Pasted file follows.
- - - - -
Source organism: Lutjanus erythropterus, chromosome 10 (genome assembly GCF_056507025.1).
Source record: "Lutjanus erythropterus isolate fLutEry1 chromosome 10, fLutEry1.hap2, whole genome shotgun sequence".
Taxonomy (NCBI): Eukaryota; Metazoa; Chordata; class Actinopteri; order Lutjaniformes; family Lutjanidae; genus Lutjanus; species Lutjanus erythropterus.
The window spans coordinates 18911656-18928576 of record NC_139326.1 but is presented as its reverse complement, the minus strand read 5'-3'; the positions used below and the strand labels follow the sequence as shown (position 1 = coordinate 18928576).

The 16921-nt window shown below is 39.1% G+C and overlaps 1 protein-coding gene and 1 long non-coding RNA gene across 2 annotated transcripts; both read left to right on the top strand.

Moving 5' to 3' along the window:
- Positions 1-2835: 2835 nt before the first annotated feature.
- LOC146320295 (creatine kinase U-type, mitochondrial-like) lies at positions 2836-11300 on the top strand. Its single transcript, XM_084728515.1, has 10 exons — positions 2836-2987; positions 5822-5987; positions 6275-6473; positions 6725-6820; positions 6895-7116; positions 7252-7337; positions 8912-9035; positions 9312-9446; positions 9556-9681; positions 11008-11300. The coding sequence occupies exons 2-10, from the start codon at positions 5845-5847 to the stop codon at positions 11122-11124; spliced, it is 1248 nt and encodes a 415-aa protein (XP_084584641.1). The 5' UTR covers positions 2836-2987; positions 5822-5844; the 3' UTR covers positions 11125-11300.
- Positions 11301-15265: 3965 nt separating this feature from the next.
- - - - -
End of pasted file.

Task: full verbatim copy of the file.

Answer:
Source organism: Lutjanus erythropterus, chromosome 10 (genome assembly GCF_056507025.1).
Source record: "Lutjanus erythropterus isolate fLutEry1 chromosome 10, fLutEry1.hap2, whole genome shotgun sequence".
Taxonomy (NCBI): Eukaryota; Metazoa; Chordata; class Actinopteri; order Lutjaniformes; family Lutjanidae; genus Lutjanus; species Lutjanus erythropterus.
The window spans coordinates 18911656-18928576 of record NC_139326.1 but is presented as its reverse complement, the minus strand read 5'-3'; the positions used below and the strand labels follow the sequence as shown (position 1 = coordinate 18928576).

The 16921-nt window shown below is 39.1% G+C and overlaps 1 protein-coding gene and 1 long non-coding RNA gene across 2 annotated transcripts; both read left to right on the top strand.

Moving 5' to 3' along the window:
- Positions 1-2835: 2835 nt before the first annotated feature.
- LOC146320295 (creatine kinase U-type, mitochondrial-like) lies at positions 2836-11300 on the top strand. Its single transcript, XM_084728515.1, has 10 exons — positions 2836-2987; positions 5822-5987; positions 6275-6473; positions 6725-6820; positions 6895-7116; positions 7252-7337; positions 8912-9035; positions 9312-9446; positions 9556-9681; positions 11008-11300. The coding sequence occupies exons 2-10, from the start codon at positions 5845-5847 to the stop codon at positions 11122-11124; spliced, it is 1248 nt and encodes a 415-aa protein (XP_084584641.1). The 5' UTR covers positions 2836-2987; positions 5822-5844; the 3' UTR covers positions 11125-11300.
- Positions 11301-15265: 3965 nt separating this feature from the next.